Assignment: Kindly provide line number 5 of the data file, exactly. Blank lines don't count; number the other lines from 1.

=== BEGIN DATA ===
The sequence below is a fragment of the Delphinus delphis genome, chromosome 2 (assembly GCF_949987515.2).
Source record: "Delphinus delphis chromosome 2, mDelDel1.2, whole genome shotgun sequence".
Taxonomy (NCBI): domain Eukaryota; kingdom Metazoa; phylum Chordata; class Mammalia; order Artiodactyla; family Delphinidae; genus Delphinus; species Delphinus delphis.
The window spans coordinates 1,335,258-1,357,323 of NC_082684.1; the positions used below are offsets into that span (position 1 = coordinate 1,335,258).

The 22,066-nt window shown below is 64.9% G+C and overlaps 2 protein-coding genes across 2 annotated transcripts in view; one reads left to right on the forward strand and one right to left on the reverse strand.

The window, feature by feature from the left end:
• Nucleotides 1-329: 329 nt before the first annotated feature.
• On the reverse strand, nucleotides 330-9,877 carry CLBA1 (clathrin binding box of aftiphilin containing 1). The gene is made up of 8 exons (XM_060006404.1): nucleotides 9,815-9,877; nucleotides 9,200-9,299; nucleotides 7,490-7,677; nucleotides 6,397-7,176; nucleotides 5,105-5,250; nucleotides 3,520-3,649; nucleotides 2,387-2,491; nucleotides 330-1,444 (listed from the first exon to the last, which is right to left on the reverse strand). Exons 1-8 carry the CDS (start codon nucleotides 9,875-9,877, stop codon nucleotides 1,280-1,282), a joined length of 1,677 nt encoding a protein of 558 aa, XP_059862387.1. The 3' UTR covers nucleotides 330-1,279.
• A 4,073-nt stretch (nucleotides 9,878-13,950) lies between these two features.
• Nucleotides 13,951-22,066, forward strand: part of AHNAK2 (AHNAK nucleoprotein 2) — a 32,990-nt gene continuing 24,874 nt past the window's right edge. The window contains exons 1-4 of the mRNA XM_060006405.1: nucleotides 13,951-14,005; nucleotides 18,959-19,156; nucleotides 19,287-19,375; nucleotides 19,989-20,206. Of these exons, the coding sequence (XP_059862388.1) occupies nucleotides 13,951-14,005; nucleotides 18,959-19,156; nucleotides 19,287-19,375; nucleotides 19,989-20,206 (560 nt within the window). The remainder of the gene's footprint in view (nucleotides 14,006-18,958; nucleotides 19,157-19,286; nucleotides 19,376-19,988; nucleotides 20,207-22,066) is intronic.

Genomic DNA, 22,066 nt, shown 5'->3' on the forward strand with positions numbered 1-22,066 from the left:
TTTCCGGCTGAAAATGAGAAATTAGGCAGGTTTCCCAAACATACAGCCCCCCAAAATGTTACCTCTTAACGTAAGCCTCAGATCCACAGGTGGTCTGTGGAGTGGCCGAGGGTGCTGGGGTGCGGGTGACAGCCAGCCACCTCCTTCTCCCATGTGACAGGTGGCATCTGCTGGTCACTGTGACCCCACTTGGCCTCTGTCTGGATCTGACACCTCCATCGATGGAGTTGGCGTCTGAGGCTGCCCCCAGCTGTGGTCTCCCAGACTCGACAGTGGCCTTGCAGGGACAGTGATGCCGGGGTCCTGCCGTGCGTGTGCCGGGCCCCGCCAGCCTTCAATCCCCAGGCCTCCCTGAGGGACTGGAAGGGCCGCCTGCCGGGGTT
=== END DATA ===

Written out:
The 22,066-nt window shown below is 64.9% G+C and overlaps 2 protein-coding genes across 2 annotated transcripts in view; one reads left to right on the forward strand and one right to left on the reverse strand.